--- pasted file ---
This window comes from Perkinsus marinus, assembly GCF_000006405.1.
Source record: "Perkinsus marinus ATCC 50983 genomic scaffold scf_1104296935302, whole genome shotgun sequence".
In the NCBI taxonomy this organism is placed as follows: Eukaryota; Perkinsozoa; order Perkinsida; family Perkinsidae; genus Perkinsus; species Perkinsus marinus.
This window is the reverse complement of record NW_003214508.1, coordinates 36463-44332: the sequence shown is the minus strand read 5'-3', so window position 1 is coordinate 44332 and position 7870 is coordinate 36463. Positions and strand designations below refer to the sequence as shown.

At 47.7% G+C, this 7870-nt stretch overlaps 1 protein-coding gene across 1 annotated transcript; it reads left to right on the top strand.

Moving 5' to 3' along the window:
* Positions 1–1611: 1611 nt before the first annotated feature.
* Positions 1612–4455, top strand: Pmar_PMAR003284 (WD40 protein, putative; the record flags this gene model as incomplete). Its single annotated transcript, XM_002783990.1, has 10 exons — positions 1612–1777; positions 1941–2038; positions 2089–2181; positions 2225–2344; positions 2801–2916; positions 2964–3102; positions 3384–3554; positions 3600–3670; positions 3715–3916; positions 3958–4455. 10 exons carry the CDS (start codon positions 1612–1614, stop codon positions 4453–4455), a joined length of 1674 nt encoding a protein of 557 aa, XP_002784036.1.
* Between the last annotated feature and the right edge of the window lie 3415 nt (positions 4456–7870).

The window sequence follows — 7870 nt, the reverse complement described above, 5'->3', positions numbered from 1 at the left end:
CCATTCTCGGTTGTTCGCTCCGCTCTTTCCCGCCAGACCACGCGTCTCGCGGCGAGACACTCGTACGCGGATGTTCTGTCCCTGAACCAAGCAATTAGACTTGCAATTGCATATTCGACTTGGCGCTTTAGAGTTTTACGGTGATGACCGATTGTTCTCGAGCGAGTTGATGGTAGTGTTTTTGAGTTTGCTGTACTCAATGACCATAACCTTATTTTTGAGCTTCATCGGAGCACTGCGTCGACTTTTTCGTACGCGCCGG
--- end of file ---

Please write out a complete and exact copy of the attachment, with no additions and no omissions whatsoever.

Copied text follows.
This window comes from Perkinsus marinus, assembly GCF_000006405.1.
Source record: "Perkinsus marinus ATCC 50983 genomic scaffold scf_1104296935302, whole genome shotgun sequence".
In the NCBI taxonomy this organism is placed as follows: Eukaryota; Perkinsozoa; order Perkinsida; family Perkinsidae; genus Perkinsus; species Perkinsus marinus.
This window is the reverse complement of record NW_003214508.1, coordinates 36463-44332: the sequence shown is the minus strand read 5'-3', so window position 1 is coordinate 44332 and position 7870 is coordinate 36463. Positions and strand designations below refer to the sequence as shown.

At 47.7% G+C, this 7870-nt stretch overlaps 1 protein-coding gene across 1 annotated transcript; it reads left to right on the top strand.

Moving 5' to 3' along the window:
* Positions 1–1611: 1611 nt before the first annotated feature.
* Positions 1612–4455, top strand: Pmar_PMAR003284 (WD40 protein, putative; the record flags this gene model as incomplete). Its single annotated transcript, XM_002783990.1, has 10 exons — positions 1612–1777; positions 1941–2038; positions 2089–2181; positions 2225–2344; positions 2801–2916; positions 2964–3102; positions 3384–3554; positions 3600–3670; positions 3715–3916; positions 3958–4455. 10 exons carry the CDS (start codon positions 1612–1614, stop codon positions 4453–4455), a joined length of 1674 nt encoding a protein of 557 aa, XP_002784036.1.
* Between the last annotated feature and the right edge of the window lie 3415 nt (positions 4456–7870).

The window sequence follows — 7870 nt, the reverse complement described above, 5'->3', positions numbered from 1 at the left end:
CCATTCTCGGTTGTTCGCTCCGCTCTTTCCCGCCAGACCACGCGTCTCGCGGCGAGACACTCGTACGCGGATGTTCTGTCCCTGAACCAAGCAATTAGACTTGCAATTGCATATTCGACTTGGCGCTTTAGAGTTTTACGGTGATGACCGATTGTTCTCGAGCGAGTTGATGGTAGTGTTTTTGAGTTTGCTGTACTCAATGACCATAACCTTATTTTTGAGCTTCATCGGAGCACTGCGTCGACTTTTTCGTACGCGCCGG